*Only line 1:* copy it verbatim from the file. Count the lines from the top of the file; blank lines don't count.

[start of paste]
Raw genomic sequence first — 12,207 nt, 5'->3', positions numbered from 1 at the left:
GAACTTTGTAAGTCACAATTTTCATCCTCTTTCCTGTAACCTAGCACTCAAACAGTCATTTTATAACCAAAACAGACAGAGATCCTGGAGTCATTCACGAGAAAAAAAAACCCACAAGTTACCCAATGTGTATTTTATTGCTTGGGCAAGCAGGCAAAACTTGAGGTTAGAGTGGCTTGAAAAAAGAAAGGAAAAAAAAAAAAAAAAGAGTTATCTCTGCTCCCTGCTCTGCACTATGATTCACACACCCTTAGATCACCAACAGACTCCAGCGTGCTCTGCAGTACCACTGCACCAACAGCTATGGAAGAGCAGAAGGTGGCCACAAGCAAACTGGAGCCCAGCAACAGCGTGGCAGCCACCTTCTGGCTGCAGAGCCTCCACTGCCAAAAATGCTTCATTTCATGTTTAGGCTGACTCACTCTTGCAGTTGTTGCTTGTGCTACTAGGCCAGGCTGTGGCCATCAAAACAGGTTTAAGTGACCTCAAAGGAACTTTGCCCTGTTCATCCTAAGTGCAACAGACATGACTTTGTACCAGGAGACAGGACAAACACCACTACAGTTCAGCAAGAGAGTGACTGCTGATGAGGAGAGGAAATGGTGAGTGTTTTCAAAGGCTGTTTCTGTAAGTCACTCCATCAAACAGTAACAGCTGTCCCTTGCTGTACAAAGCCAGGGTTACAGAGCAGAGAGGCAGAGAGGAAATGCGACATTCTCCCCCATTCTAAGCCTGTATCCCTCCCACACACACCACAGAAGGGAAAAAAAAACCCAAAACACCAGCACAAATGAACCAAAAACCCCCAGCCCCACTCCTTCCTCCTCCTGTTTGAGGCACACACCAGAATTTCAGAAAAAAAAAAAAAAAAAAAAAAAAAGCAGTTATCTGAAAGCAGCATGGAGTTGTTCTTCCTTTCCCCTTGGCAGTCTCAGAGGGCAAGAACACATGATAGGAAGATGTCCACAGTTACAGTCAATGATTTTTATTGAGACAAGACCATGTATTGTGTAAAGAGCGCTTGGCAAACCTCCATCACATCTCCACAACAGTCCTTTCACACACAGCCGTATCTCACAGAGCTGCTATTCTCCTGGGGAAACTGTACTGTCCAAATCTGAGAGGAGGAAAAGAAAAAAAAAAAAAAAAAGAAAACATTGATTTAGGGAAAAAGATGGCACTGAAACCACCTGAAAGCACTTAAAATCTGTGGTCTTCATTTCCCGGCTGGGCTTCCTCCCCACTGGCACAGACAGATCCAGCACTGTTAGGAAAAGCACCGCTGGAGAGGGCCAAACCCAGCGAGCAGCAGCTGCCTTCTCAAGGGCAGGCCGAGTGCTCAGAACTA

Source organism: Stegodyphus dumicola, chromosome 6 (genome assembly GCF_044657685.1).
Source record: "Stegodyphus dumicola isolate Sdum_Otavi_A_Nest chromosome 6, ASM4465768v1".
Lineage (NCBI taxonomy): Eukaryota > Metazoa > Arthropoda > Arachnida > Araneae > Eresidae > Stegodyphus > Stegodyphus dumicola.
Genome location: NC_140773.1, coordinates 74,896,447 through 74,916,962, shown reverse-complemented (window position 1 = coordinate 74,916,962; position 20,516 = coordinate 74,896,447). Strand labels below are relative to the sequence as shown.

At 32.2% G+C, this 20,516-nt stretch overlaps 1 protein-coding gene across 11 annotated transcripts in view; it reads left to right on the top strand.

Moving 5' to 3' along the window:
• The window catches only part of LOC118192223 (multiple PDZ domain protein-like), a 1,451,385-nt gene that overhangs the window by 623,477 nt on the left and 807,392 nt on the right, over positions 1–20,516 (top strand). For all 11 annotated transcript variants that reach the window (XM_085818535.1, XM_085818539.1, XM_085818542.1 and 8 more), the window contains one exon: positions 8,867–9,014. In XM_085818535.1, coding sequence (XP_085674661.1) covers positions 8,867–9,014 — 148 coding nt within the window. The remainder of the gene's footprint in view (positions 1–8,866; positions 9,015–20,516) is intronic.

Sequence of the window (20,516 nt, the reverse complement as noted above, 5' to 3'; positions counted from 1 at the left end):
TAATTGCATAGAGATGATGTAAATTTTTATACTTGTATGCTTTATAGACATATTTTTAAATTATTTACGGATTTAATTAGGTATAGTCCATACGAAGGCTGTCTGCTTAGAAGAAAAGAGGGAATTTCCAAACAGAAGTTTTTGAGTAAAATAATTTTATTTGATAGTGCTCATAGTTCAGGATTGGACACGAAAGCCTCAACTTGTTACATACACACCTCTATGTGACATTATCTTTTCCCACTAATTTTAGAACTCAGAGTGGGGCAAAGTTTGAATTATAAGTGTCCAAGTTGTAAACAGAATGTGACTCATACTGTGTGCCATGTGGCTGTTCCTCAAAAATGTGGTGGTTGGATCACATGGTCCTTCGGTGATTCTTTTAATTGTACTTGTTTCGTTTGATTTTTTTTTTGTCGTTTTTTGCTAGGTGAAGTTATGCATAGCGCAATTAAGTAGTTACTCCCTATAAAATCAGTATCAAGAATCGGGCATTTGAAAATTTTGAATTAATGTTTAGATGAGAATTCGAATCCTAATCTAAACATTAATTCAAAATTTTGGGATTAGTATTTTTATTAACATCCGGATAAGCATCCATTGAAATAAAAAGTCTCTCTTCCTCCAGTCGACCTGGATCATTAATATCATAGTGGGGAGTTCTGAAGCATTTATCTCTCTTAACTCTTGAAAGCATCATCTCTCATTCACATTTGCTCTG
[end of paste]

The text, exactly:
Raw genomic sequence first — 12,207 nt, 5'->3', positions numbered from 1 at the left: